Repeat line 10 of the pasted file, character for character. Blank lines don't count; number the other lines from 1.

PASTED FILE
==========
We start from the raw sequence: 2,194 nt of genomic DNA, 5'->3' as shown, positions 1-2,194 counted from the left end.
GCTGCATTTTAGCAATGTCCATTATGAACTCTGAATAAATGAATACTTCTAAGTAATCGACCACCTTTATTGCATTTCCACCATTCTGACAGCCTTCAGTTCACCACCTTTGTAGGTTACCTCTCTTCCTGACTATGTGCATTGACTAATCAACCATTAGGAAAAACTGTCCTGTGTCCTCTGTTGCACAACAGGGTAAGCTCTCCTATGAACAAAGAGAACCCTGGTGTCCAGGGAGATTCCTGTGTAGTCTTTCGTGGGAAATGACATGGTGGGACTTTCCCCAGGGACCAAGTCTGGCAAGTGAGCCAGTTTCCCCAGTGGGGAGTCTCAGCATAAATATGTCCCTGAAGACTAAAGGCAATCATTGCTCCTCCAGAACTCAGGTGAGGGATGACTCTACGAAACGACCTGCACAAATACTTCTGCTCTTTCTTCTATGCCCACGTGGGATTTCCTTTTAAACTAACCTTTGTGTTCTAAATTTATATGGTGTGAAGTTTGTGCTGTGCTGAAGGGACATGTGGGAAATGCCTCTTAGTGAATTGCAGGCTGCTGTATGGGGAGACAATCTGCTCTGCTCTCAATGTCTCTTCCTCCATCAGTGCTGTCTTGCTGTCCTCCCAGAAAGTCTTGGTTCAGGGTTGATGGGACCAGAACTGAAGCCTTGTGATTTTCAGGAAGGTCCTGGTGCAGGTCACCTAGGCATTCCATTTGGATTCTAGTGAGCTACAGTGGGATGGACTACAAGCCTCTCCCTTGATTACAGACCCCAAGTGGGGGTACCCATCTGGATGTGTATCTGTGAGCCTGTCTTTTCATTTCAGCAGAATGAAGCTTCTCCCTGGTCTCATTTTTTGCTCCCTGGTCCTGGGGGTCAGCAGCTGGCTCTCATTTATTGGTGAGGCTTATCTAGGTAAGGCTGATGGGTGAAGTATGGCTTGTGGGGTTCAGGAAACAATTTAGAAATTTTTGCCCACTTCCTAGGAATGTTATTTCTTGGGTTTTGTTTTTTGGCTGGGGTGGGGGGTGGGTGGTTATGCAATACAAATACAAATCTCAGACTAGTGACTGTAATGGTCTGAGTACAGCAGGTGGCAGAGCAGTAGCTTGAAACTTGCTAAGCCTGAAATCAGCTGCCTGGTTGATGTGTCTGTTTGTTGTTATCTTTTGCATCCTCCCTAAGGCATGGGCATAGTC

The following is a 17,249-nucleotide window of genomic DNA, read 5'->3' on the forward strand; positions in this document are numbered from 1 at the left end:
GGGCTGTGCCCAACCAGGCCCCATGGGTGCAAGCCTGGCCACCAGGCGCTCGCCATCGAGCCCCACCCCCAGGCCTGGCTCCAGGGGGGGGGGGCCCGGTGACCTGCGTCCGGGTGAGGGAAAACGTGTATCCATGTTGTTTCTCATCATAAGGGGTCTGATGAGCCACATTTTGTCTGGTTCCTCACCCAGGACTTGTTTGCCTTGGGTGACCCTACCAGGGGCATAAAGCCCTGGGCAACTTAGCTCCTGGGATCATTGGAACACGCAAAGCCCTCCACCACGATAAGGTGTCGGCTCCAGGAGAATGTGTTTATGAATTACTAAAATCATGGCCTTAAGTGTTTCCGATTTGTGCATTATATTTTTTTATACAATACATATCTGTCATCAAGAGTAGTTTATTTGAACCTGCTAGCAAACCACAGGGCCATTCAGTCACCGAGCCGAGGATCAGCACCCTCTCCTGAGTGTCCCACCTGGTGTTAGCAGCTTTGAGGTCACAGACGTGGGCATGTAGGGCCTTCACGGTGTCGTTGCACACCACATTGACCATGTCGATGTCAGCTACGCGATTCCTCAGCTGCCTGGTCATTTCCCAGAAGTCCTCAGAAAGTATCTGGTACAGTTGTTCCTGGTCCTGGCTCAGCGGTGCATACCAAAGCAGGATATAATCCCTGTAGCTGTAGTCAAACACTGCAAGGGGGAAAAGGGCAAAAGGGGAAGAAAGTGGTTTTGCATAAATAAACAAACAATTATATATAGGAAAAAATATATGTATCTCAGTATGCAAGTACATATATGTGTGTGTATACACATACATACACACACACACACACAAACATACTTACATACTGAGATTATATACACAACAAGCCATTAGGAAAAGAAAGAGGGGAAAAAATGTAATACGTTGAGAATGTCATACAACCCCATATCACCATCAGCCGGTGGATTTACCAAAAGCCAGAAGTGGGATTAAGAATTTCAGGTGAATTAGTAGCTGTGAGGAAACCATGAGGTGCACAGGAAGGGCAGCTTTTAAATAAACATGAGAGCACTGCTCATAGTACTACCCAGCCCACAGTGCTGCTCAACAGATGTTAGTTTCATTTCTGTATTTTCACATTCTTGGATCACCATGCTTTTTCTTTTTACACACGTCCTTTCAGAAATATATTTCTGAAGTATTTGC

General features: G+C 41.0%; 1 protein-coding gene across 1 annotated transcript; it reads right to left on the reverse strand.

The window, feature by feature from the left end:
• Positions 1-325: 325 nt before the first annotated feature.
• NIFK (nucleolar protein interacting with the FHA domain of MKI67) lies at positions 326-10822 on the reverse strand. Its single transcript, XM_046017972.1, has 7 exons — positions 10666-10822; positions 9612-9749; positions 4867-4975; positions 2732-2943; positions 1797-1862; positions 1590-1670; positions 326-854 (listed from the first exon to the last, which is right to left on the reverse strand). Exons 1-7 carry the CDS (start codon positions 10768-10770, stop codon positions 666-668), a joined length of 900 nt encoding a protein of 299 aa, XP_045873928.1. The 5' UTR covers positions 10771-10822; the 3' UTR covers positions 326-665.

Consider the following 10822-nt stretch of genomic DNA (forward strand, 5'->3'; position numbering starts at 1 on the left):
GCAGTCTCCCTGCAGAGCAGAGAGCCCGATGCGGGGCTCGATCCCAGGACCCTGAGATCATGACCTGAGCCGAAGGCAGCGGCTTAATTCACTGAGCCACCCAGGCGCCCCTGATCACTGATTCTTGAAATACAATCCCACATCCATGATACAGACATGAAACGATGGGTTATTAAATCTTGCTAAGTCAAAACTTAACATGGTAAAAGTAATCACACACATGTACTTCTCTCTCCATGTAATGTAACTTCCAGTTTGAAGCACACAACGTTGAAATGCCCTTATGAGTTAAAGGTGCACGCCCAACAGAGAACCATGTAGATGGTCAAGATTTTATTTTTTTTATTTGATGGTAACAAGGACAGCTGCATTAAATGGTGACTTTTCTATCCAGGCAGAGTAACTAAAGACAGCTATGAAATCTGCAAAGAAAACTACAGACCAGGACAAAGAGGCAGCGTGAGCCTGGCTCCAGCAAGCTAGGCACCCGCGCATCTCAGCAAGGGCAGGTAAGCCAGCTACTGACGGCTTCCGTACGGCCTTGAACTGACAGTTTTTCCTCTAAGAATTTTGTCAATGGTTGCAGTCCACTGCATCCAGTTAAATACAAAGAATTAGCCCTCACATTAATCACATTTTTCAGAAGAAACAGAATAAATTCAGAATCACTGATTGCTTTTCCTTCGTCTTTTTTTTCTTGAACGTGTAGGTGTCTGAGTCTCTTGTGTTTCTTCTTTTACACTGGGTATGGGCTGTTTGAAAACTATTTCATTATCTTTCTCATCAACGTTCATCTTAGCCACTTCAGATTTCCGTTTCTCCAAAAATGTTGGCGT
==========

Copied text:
GCAGTCTCCCTGCAGAGCAGAGAGCCCGATGCGGGGCTCGATCCCAGGACCCTGAGATCATGACCTGAGCCGAAGGCAGCGGCTTAATTCACTGAGCCACCCAGGCGCCCCTGATCACTGATTCTTGAAATACAATCCCACATCCATGATACAGACATGAAACGATGGGTTATTAAATCTTGCTAAGTCAAAACTTAACATGGTAAAAGTAATCACACACATGTACTTCTCTCTCCATGTAATGTAACTTCCAGTTTGAAGCACACAACGTTGAAATGCCCTTATGAGTTAAAGGTGCACGCCCAACAGAGAACCATGTAGATGGTCAAGATTTTATTTTTTTTATTTGATGGTAACAAGGACAGCTGCATTAAATGGTGACTTTTCTATCCAGGCAGAGTAACTAAAGACAGCTATGAAATCTGCAAAGAAAACTACAGACCAGGACAAAGAGGCAGCGTGAGCCTGGCTCCAGCAAGCTAGGCACCCGCGCATCTCAGCAAGGGCAGGTAAGCCAGCTACTGACGGCTTCCGTACGGCCTTGAACTGACAGTTTTTCCTCTAAGAATTTTGTCAATGGTTGCAGTCCACTGCATCCAGTTAAATACAAAGAATTAGCCCTCACATTAATCACATTTTTCAGAAGAAACAGAATAAATTCAGAATCACTGATTGCTTTTCCTTCGTCTTTTTTTTCTTGAACGTGTAGGTGTCTGAGTCTCTTGTGTTTCTTCTTTTACACTGGGTATGGGCTGTTTGAAAACTATTTCATTATCTTTCTCATCAACGTTCATCTTAGCCACTTCAGATTTCCGTTTCTCCAAAAATGTTGGCGT